Reports of violence against women continue in Afghanistan

2012-12-04 04:42:03 GMT2012-12-04 12:42:03(Beijing Time)  Xinhua English

By Abdul Haleem, Hamnawa

KABUL, Dec. 4 (Xinhua)-- The blood-soaked body of 18-year-old Nasrin was surrounded by her mother and about a dozen of her relatives and neighbors in their house in Kunduz, some 250 kilometers north of Kabul.

All they could do was cry because they could not expect justice from the violent death of the young woman.

Nasrin had been engaged to a man some nine months ago and her death last Sunday was unexpected and shocking.

Her death was the latest in a series of violence against Afghan women perpetrated by criminals using age-old tradition and warped interpretation of Islamic justice. "It was 09:00 a.m. local time and we were sitting around table to have breakfast but suddenly a gunshot was heard from neighboring room. We rushed there and found Nasrin lying in a pool of blood,"one neighbor said.

Atta Mohammad, Nasrin's father, said he had no idea who killed his daughter, adding that he had no problem with her. However, Nasrin's mother refused to say anything.

Nasrin's murder is the latest case of violence against women that has happened in the male-dominated and conservative Afghanistan.

Afghan Minister for Women Affairs Husan Bano Ghazanfar confirmed last week that 3,500 cases of violence against women had been registered in Afghanistan in the first six months of Afghan year which began from March 21, 2012.

In Kunduz province alone, according to women rights' activists, 12 women and girls have been killed so far this year.

Just two days ago, a man beheaded a young girl in Imam Sahib District of Kunduz province after the girl's father refused to let him marry his daughter.

The police have arrested two people for their alleged involvement in the brutal murder of the innocent girl but the authorities have yet to publicly hand down a punishment that the criminals deserve.

Women in Afghanistan are facing variety of discrimination and violence ranging from child marriage, forced marriage, rape, polygamy and even "baad," a tribal custom of giving forcibly the hand of a widow or girl to a man from an opposing tribe to settle a dispute and end enmity.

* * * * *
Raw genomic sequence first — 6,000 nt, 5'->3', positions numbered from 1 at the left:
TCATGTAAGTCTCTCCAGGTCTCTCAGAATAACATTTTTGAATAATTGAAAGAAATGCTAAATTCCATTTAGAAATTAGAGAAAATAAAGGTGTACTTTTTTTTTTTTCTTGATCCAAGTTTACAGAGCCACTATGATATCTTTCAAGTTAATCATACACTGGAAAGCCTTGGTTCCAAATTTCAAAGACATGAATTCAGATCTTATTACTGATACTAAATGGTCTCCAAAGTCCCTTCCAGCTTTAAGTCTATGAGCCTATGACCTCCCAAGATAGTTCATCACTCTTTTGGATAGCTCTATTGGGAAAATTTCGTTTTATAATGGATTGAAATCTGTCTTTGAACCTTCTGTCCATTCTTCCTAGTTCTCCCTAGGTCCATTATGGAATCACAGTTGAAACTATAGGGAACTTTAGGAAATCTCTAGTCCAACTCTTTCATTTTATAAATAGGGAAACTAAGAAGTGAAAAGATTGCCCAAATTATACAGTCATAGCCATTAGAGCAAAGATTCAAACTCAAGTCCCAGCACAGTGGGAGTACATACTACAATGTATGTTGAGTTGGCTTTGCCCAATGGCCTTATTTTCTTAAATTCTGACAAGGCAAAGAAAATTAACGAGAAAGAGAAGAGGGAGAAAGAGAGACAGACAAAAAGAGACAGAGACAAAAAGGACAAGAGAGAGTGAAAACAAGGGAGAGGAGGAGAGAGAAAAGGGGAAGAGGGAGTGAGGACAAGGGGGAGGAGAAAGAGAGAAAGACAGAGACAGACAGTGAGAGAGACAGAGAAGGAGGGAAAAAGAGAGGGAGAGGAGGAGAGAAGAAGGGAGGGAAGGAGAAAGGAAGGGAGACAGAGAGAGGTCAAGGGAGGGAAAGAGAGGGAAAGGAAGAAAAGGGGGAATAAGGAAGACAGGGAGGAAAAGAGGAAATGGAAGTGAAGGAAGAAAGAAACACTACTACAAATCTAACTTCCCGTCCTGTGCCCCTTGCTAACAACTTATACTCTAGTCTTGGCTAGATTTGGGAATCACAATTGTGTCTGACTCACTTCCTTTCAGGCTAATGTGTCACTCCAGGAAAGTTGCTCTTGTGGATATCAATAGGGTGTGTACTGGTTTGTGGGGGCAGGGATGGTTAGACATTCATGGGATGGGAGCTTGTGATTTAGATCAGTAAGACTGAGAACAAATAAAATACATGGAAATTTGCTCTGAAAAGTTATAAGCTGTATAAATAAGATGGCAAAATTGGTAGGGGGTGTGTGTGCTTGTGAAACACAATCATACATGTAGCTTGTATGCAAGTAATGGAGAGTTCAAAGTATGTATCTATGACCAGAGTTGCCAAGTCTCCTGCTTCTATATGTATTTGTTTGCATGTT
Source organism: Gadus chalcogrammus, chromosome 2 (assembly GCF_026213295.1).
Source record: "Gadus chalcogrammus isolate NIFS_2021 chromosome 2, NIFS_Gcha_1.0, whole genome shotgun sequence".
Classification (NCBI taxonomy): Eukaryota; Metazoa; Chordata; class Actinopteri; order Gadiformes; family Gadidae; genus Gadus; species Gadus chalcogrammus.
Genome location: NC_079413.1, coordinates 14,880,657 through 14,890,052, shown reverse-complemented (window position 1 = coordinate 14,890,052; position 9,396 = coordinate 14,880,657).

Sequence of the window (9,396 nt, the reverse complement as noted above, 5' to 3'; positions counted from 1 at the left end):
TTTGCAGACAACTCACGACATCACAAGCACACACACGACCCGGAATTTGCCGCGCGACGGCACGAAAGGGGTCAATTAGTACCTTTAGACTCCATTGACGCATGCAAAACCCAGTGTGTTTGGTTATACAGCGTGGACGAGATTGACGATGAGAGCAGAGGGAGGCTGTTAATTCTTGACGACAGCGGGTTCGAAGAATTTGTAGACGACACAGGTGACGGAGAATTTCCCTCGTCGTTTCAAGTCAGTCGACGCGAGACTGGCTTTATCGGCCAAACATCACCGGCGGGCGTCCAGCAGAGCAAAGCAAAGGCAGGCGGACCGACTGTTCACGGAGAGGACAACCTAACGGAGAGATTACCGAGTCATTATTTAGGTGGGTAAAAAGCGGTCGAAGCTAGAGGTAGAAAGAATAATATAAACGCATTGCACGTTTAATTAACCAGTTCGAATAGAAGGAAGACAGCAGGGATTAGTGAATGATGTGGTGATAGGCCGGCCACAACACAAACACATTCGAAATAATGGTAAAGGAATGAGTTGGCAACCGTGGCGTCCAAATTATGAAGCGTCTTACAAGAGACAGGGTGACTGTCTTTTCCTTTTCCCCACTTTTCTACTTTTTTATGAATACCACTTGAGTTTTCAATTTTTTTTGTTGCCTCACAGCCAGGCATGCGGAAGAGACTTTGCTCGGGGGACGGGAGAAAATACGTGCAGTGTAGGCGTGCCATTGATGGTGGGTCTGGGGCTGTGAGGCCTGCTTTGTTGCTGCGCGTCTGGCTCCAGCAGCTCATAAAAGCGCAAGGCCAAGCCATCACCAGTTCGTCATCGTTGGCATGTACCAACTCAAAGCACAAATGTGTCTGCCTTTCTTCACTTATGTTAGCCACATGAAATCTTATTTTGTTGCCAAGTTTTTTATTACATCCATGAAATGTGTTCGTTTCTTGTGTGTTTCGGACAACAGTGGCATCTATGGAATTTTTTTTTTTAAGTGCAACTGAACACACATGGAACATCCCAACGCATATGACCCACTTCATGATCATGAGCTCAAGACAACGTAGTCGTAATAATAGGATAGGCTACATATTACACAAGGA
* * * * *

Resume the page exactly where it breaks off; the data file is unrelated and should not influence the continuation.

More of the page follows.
Afghanistan, according to women activists, is a challenging country for women to live. Discrimination against women, particularly in the countryside, is still rampant. A girl can be forced to marry a boy chosen by her parents.

Cases of public execution of women, flogging of women by Taliban militants and powerful tribal leaders have been reported in parts of Afghanistan over the past year.

Najiba, 22, was publicly executed by Taliban militants in Ghorband district of Parwan province a couple of months ago while Sabira was publicly lashed in Jaghori district of Ghazni province by local mullahs months ago after she eloped with her boyfriend.

Although women's rights have seen considerable improvement in Afghanistan over the past 11 years, the Afghan women still need more years and a long way to restore their status as active members in society.

Meantime, Nadira Gia, director of Women Affairs Department in Kunduz province, has called on the authorities to conduct a thorough investigation on Nasrin's case and arrest and punish the perpetrators. "I am calling on the international community, civil societies and women rights' activists to pay attention to the plight of Afghan women and help them in their campaign to bring about an end to violence against women in Afghanistan," Gia told the press in a hospital where the body of Nasrin had been taken for autopsy.

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